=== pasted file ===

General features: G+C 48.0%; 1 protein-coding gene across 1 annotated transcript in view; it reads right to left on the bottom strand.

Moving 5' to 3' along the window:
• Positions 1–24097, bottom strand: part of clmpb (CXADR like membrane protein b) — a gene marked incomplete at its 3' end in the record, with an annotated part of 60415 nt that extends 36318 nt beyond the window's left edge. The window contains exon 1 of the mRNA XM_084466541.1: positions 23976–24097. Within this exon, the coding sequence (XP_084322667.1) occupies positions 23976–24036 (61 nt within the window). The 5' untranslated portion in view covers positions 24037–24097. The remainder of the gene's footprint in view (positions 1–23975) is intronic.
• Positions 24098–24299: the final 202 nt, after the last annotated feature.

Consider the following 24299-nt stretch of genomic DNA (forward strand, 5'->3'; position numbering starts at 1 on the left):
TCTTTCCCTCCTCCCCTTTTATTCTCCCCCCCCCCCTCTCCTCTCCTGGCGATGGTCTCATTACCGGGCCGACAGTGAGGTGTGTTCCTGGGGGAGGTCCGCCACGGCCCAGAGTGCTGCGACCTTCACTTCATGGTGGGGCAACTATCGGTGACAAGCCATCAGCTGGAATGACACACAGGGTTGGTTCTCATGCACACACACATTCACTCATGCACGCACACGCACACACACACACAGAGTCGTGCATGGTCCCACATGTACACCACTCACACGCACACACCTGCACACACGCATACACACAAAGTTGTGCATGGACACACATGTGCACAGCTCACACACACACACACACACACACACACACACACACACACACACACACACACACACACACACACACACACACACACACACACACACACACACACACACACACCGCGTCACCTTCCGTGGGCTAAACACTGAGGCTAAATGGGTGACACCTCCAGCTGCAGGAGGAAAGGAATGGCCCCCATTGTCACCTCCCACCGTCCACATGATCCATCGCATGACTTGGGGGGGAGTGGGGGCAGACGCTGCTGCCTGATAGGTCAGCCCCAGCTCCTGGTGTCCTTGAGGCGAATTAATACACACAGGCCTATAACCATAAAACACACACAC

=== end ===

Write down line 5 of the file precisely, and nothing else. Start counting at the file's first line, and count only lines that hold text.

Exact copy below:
Consider the following 24299-nt stretch of genomic DNA (forward strand, 5'->3'; position numbering starts at 1 on the left):